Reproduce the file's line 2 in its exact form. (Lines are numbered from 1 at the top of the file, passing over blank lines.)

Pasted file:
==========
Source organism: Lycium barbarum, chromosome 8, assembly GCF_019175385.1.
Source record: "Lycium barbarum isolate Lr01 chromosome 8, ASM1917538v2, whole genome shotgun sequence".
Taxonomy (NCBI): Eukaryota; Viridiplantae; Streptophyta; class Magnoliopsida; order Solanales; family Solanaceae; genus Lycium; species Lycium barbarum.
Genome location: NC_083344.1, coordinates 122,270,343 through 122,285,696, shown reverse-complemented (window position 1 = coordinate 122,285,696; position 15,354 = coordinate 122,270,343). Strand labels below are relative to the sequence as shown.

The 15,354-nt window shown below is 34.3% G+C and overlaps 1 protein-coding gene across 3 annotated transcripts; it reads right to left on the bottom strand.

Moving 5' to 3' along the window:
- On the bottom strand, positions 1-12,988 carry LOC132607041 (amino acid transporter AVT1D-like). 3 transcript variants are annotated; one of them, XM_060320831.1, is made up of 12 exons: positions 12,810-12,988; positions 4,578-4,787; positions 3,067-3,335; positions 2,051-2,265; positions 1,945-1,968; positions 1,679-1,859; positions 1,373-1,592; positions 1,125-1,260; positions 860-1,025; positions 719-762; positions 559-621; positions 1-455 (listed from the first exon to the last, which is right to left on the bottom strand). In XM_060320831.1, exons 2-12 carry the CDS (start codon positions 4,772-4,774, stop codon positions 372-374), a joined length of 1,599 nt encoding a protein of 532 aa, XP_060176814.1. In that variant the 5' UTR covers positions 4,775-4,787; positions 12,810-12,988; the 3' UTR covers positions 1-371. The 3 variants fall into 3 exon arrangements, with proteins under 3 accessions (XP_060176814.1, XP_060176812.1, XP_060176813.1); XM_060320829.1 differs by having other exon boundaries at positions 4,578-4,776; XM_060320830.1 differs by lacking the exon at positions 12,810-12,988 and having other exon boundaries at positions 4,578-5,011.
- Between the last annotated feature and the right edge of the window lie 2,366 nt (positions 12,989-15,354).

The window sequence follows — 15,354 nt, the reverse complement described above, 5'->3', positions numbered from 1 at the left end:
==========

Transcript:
Source record: "Lycium barbarum isolate Lr01 chromosome 8, ASM1917538v2, whole genome shotgun sequence".